by Max Cea and Julie Kassel
This past Thursday, May 26th Valley Cottage Elementary School hosted Nyack Schools’ Parent Child Home Program’s (PCHP) graduation ceremony. Though there were only two graduates, ages three and four, in addition to nine children moving up in the program, it was a festive and momentous day, replete with live music, balloons, and food-a-plenty.
Nyack PCHP, funded by the Nyack school district and United Way, is an evidence-based early literacy parenting and school readiness model committed to closing the achievement gap. Study after study has found that early childhood is one of the most important times in an individual’s development. It’s the reason for the push towards Universal Pre-K. PCHP begins even earlier though. The program provides low income families with the skills and materials they need to prepare their children for school and life success. Trained home visitors spend thirty minutes with the given two- and three- year-old children and their parent(s) twice a week for a half an hour each session; the program typically takes place over the course of two years. In sessions with the parent and child, the Home Visitor models verbal interaction and learning through reading, conversation and play, using carefully chosen books and toys, which are the program’s gifts to the family.
An hour of play each week may not sound like a lot, but for many children and their families the program is crucial. We spoke to two parents of children receiving these visits about what the program is and what it has meant for them and their children.
Blanca, mother of Ayline: At the beginning, she [Ayline] was very shy. But we’ve begun to connect more, communicate more. We play more. I teach her how to do things, like water the plants, do things around the house – I involve her more. Prior, I had had no training for parenting; I was just following my instincts. The main thing the program has given me, really, is confidence. And that transfers to my child too. Now she’s more open. And she socializes with other kids. She’s doing better in pre-K. Much better. The teacher now says she’s going to be a great student, because she follows the rules and she is more outgoing.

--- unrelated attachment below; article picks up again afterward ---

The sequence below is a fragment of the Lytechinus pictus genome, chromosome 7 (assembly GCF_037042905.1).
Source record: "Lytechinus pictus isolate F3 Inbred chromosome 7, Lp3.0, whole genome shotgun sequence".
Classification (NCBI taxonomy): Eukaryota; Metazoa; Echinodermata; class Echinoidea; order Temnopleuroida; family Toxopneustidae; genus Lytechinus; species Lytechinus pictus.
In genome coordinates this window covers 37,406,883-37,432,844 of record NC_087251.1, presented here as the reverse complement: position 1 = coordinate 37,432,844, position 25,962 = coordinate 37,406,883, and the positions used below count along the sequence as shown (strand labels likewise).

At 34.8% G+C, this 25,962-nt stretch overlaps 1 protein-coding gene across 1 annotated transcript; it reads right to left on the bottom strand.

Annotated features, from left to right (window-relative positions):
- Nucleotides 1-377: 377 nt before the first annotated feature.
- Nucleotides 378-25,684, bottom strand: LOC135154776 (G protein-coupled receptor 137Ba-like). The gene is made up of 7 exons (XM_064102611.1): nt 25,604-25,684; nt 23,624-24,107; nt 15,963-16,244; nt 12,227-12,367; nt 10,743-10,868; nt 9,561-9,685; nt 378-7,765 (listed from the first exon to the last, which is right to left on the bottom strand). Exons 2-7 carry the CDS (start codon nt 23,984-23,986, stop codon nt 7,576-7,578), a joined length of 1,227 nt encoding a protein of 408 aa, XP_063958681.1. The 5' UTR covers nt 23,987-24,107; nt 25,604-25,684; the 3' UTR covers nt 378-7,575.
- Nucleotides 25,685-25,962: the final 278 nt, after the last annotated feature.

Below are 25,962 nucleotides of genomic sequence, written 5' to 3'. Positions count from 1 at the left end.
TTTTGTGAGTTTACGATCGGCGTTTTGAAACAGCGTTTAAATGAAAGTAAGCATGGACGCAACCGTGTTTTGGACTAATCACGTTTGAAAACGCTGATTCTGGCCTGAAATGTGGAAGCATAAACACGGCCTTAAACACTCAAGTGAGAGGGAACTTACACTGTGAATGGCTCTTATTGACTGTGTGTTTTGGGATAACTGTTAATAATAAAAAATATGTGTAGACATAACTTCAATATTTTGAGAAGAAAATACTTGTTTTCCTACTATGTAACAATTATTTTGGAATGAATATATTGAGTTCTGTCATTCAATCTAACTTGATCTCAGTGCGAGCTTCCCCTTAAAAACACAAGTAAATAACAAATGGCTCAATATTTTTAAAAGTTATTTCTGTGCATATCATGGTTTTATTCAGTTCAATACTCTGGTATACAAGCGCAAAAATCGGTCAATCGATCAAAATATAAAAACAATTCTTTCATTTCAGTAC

A highlight was the first book she read with Isabel, Pat the Bunny. It was such a success. She now even reads it by herself. But the biggest improvement in my daughter is the responsibility she has taken on. Before Isabel, our home visitor, gets there, she has her book, whatever we’re reviewing, and she fixes the table for the lesson. She’ll drag a chair for Isabel if there isn’t one there.
Kyisha, mother of Sylvia:
The longer she’s been in it and the more she’s involved in it, the more you can tell the growth. She’s recognizing colors and shapes – whereas before she might be able to make a distinction between white and black, now she knows every color. We’re starting to work with numbers. And she learned the ABCs. We would work on motor skills, reading – she loves the books we read.
Personally, I’ve learned more patience with teaching her. Because me just doing it on my own would be a little tough. I do what I can at home, but once we have Mara [the home visitor] there, when she does stuff, it teaches me how to do it too.
When Mara’s not there, now my daughter will take out certain books and ask us to read them. Or she’ll take out certain toys that are from the program, and we’ll play with those. So even when Mara’s not there, she’ll do it on her own. As we’ve gone further into the program, she’s started doing stuff like that more. We’re very happy with the program and are excited that it will get her ready for Head Start.
Julie Kassel is Valley Cottage Elementary School’s Family Resource Center Coordinator; she also runs the Nyack Schools PCHP. Currently, the program has a waiting list of fifteen with the potential to reach many more families as its volunteer corps grows. If you are interested in volunteering for this highly rewarding program, call Nyack PCHP at 845-353-7291 or email email@example.com.
by Max Cea and Julie Kassel
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